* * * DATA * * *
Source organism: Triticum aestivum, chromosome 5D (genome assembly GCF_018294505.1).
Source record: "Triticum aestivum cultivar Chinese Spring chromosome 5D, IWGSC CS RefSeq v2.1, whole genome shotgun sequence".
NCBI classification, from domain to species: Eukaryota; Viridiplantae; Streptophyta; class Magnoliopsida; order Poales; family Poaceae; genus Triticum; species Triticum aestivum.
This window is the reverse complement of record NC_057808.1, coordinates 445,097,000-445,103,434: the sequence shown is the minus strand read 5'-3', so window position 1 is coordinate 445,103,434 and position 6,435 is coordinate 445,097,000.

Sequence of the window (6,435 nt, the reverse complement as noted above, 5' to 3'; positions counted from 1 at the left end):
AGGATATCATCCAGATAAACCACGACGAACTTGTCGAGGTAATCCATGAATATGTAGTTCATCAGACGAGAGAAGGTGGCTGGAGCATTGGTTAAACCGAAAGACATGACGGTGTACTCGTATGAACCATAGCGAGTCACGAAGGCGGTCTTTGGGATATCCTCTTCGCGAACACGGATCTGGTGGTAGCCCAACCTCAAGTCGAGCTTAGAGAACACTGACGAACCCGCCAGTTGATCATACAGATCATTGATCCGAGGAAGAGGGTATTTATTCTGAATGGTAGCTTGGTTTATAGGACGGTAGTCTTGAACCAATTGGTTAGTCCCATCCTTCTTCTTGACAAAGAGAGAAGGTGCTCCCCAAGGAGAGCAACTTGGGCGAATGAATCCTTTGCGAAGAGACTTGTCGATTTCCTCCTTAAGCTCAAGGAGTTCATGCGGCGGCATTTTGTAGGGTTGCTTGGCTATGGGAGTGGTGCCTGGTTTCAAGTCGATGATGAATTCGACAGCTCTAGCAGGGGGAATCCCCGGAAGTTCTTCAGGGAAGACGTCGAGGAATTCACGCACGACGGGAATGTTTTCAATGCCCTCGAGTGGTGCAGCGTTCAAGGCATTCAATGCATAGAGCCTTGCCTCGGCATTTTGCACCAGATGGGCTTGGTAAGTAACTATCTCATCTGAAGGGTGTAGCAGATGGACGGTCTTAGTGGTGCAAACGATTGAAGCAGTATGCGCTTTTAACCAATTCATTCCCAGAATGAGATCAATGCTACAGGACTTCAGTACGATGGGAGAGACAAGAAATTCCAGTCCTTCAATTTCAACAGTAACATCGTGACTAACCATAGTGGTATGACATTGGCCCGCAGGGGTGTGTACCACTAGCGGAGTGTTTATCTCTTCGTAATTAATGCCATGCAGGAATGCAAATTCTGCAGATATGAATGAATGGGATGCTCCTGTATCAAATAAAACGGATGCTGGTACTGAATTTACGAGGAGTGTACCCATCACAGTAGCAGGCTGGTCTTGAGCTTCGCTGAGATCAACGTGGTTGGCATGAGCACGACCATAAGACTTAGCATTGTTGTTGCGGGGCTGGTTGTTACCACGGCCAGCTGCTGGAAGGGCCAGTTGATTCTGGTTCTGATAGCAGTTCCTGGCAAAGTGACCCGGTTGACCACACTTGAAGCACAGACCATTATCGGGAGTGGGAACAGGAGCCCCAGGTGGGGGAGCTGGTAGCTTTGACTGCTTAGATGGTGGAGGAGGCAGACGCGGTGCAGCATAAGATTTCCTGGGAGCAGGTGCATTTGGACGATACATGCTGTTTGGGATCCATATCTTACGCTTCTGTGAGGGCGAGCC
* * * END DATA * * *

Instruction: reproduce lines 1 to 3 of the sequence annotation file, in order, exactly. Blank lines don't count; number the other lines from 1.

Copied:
Source organism: Triticum aestivum, chromosome 5D (genome assembly GCF_018294505.1).
Source record: "Triticum aestivum cultivar Chinese Spring chromosome 5D, IWGSC CS RefSeq v2.1, whole genome shotgun sequence".
NCBI classification, from domain to species: Eukaryota; Viridiplantae; Streptophyta; class Magnoliopsida; order Poales; family Poaceae; genus Triticum; species Triticum aestivum.